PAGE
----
Eminem was not a participant in the landmark lawsuit against Universal Music Group that named him as a plaintiff, but he will most likely see his net worth significantly grow after the Supreme Court refused to hear the case last week.
“As of now it’s worth $17 million or $20 million, but on a future accounting basis, five or 10 years from now, it could easily be a $40 million to $50 million issue,” F.B.T. Productions’ manager Joel Martin told the New York Times. After initially signing Em, F.B.T. continues to collect royalties on his music; the Detroit-based production outfit initiated the digital royalty lawsuit against Aftermath, Interscope and Universal Music Group.
Representatives from Universal stated the case would not set a legal precedent when UMG appealed the initial ruling in September of 2009. But older artists, who didn’t originally have digital royalty clauses in their contracts, are hoping otherwise.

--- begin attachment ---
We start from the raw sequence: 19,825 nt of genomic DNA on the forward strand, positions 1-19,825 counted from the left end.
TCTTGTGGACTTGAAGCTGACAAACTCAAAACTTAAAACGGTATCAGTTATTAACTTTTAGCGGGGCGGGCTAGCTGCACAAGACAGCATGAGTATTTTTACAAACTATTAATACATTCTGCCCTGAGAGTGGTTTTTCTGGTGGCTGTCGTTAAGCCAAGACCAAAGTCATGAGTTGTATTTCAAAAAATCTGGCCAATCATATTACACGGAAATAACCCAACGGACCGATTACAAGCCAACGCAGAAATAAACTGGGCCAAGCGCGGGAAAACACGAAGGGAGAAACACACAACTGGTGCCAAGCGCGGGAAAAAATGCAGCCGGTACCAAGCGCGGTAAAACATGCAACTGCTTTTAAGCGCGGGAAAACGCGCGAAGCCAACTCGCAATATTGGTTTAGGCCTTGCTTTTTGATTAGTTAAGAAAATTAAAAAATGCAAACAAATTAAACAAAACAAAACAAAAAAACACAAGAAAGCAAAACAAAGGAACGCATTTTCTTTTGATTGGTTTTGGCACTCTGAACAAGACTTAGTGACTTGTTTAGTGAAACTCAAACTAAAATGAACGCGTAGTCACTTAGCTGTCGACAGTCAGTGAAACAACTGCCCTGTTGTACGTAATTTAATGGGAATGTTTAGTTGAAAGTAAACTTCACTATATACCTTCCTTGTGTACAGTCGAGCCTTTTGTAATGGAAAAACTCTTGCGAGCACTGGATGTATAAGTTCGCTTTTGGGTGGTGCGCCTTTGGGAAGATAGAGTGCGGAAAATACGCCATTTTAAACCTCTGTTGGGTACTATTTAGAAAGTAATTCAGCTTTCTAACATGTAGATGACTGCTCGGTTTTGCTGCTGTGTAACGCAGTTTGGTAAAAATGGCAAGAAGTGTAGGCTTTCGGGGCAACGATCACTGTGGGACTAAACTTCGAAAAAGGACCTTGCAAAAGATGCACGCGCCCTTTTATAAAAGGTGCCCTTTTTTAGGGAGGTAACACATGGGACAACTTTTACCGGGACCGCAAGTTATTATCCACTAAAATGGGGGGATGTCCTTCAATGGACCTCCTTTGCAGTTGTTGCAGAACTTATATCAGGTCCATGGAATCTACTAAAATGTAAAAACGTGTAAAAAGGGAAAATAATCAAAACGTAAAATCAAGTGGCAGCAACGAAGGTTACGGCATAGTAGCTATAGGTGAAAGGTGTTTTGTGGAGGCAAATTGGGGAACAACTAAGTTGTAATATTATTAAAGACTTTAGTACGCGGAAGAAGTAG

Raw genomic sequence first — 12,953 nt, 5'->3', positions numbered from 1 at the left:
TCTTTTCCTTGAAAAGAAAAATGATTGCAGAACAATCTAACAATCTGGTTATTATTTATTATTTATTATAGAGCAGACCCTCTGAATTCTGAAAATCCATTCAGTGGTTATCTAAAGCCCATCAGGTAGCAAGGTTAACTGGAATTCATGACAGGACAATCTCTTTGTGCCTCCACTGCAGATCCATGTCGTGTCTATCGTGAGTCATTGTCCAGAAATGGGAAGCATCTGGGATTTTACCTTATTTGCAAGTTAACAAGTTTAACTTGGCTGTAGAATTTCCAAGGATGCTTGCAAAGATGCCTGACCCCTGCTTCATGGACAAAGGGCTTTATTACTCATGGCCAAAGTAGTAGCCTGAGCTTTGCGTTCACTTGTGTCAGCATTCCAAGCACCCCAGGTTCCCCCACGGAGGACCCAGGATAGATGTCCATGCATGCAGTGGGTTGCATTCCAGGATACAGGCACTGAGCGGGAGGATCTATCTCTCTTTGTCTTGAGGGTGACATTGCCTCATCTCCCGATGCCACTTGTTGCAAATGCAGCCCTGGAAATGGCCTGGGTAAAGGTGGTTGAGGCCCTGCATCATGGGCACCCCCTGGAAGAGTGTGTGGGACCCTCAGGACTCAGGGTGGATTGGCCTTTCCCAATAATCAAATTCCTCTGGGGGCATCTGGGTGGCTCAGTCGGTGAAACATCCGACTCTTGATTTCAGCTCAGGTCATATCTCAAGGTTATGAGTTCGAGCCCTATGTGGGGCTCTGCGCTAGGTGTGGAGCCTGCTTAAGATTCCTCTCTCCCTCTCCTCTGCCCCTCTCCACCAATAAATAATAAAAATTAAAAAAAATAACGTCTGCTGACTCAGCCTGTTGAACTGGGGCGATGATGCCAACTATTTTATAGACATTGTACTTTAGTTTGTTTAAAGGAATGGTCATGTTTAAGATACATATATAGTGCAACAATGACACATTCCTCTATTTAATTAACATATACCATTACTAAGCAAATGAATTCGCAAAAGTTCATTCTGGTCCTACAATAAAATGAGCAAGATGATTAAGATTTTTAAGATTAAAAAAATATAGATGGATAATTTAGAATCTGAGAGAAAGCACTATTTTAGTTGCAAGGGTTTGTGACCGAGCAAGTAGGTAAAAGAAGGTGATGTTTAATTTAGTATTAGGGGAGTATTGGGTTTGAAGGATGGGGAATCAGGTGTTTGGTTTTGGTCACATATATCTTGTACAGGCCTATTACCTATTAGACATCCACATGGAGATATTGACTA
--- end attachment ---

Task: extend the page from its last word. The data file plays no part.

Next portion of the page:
“This is life-changing,” Joyce Moore, the wife of Sam Moore of Sam & Dave, told the Times. The song “Soul Man” is just one of the songs from Moore’s catalogue that is getting royalties at the old 12% rate. “If we were being paid a nickel a download, as opposed to 35 cents—that’s a huge amount of money for a guy that is on a fixed income or has to run up and down the road at 75 years old.”
Despite dwindling overall sales, many labels still bring in tens of millions annually from music contained in older catalogues. But the advent of digital downloads and the legal language over how their royalties are split has been a major sticking point. In addition to F.B.T.’s suit against UMG, The Allman Brothers and Cheap Trick sued Universal and Sony BMG over similar royalty issues.